Lesson Objectives
• Demonstrate an understanding of how to create a table of ordered pairs
• Learn how to sketch the graph of a parabola
• Learn how to find the vertex of a parabola
• Learn how to find the vertical and or horizontal shift

## How to Graph a Parabola

Up to this point, we have only graphed linear equations. As we move forward in math, we will learn how to graph equations/functions with more complex shapes. In this lesson, we will introduce the concept of graphing a quadratic equation. The graph of a quadratic equation is known as a "parabola". We will also learn about horizontal and vertical shifts. Let's begin by looking at the graph of the equation:
y = x2
To graph this equation, we want to set up a table of ordered pairs. With a line, we only needed two points. For a good sketch of a parabola, we need a lot more. In most cases, five points will suffice.
x y (x, y)
-2 4 (-2, 4)
-1 1 (-1, 1)
0 0 (0, 0)
1 1 (1, 1)
2 4 (2, 4)
Now, we can plot our points on the coordinate plane and draw a smooth curve through the points. When we work with parabolas, the vertex is the lowest or highest point on the graph. In our case, the vertex is the lowest point and occurs at the point (0,0). A vertical line drawn through the vertex is known as the axis of the parabola. A parabola is symmetric about its axis, this means we can fold our graph and the two curves will coincide. As a general rule:
f(x) = ax2 + bx + c, a ≠0
The graph for a quadratic function is always a parabola with a vertical axis. To keep things simple in this lesson, we will use "y" in the place of "f(x)".

### Vertical Shifts

Once we know the shape of y = x2, we can use this graph to sketch other related graphs. Suppose we wanted to graph the following:
y = x2 + 2
The 2 that is added to the right side of our original equation increases each y-value by 2 for the same x-value. In other words, the graph of y = x2 + 2, will be the graph of y = x2 shifted up by 2 units. This may not make sense at first, but let's look at a few ordered pairs using a table.
y = x2 y = x2 + 2
x y x y
-2 4 -2 6
-1 1 -1 3
0 0 0 2
1 1 1 3
2 4 2 6
Let's look at these two parabolas on the same coordinate plane. We can see that our original graph has shifted two units up. In general, we can identify a vertical shift as follows:
y = x2 + k
is a parabola with the same shape as:
y = x2
The difference is that y = x2 + k is shifted:
up k units, if k is positive (k > 0)
down |k| units, if k is negative (k < 0)
The vertex for a parabola of this form occurs at (0,k). Let's look at a few examples.
Example 1: Identify the vertex and state the vertical shift.
y = x2 - 11
We can rewrite this as:
y = x2 + (-11)
Therefore, we know our k is (-11). This means our graph is shifted down 11 units. The vertex will occur at (0, -11).
Example 2: Identify the vertex and state the vertical shift.
y = x2 + 8
Since k is 8, our graph is shifted up 8 units. The vertex will occur at (0, 8).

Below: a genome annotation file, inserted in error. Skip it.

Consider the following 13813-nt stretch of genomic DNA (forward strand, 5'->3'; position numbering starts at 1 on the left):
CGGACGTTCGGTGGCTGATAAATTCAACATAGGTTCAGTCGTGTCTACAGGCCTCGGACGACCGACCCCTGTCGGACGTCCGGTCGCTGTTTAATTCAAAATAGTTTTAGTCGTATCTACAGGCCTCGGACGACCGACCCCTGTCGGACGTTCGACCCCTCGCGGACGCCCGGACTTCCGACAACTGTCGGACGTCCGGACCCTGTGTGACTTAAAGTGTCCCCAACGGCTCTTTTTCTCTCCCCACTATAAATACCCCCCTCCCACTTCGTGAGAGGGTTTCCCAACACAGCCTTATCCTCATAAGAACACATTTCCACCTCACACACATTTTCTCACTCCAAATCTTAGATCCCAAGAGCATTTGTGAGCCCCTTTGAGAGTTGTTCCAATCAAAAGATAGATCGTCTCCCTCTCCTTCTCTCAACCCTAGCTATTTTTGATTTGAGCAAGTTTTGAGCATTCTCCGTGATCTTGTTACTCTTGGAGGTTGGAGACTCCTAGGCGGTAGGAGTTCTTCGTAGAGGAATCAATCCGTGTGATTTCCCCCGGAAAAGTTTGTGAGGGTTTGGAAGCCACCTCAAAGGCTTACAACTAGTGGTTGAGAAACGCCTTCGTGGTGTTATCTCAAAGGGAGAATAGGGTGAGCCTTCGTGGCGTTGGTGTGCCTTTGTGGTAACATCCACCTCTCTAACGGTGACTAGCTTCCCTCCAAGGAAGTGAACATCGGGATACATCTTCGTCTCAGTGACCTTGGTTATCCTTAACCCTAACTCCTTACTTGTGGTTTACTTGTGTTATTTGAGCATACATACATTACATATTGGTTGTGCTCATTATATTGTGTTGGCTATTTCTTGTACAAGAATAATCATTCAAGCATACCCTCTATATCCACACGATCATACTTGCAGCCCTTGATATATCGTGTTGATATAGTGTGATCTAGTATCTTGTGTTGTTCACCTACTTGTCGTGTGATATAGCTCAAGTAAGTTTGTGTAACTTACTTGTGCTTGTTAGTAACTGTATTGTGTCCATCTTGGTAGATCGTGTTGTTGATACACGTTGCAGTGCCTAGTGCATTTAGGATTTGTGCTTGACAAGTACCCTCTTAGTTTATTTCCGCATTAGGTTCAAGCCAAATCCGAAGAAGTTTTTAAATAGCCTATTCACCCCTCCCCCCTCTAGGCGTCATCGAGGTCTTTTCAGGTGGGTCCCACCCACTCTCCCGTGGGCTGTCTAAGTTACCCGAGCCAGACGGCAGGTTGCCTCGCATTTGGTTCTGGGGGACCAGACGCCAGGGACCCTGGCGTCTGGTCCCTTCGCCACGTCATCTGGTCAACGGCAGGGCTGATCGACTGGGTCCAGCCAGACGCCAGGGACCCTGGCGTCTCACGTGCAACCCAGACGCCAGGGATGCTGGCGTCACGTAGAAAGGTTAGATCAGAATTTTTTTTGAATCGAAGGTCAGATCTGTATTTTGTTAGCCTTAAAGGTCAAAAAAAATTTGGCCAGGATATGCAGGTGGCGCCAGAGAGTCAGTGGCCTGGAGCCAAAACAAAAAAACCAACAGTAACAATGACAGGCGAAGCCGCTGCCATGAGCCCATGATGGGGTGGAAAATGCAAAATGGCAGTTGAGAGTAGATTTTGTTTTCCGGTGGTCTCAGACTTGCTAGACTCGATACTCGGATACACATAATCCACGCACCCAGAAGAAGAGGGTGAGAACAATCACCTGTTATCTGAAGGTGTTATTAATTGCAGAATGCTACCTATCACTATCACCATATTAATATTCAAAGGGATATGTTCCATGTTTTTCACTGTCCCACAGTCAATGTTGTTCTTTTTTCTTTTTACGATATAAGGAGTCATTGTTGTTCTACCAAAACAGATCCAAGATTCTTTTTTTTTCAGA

### Horizontal Shifts

In addition to vertical shifts, we also have horizontal shifts. These are more challenging to understand since they are counterintuitive. Suppose we wanted to graph the following equation.
y = (x - 2)2
How would this compare to our original equation of:
y = x2
One might think this new equation is shifted 2 units to the left since we see a minus 2 inside of the parentheses, but the opposite is true. This equation is shifted 2 units to the right. Let's compare ordered pairs in our table.
y = x2 y = (x - 2)2
x y x y
-2 4 -2 16
-1 1 -1 9
0 0 0 4
1 1 1 1
2 4 2 0
Again, this may be a bit hard to understand at first, but let's think about the ordered pair (-2,4) from the first equation, and (0, 4) from the second equation. Notice how the same y-value of 4 is produced from an x-value that is 2 units larger. In other words, for a given vertical position or y-value, the x-value will be 2 units larger or be 2 units to the right. This is what creates our horizontal shift of two units to the right. Let's look at the graphs side by side. In general, we can identify a horizontal shift as follows:
y = (x - h)2
is a parabola with the same shape as:
y = x2
The parabola is shifted
h units right if h is positive (h > 0)
|h| units left if h is negative (h < 0)
The vertex will occur at (h,0)
Let's look at a few examples.
Example 3: Identify the vertex and state the horizontal shift.
y = (x - 3)2
We can identify h as 3, this means our graph will shift 3 units to the right. The vertex will occur at (3,0).
Example 4: Identify the vertex and state the horizontal shift.
y = (x + 9)2
We need to write this in the format of:
y = (x - h)2
y = (x - (-9))2
We can identify h as (-9), this means our graph will shift 9 units to the left. The vertex will occur at (-9,0).

### Horizontal and Vertical Shifts

In most cases, we will have both a horizontal and a vertical shift. Suppose we looked at the following:
y = (x - 4)2 - 12
We combine our strategies from the last two sections. We would see a shift to the right of 4 units and a shift down by 12 units. The vertex will occur at (h,k). In this case, our vertex will occur at (4, -12). Let's look at an example.
Example 5: Identify the vertex and state the horizontal and vertical shift.
y = (x + 7)2 - 1
Let's rewrite our problem as:
y = (x - (-7))2 + (-1)
This gives us an h-value of (-7) and a k-value of (-1). Our vertex will be at (-7,-1). The horizontal shift is 7 units left and the vertical shift is 1 unit down.

### Graphing Downward Facing Parabolas

In some cases, we will see parabolas that face down instead of up. The same rules we listed above will apply. Let's graph
y = -x2
The negative coefficient on the squared term is what makes this parabola open down. The vertex (0,0) will now be the highest point, instead of the lowest. Let's suppose we wanted to graph:
y = -(x - 4)2 + 5
We can shift the graph of y = -x2, 4 units right and 5 units up. The vertex or highest point will occur at (4,5).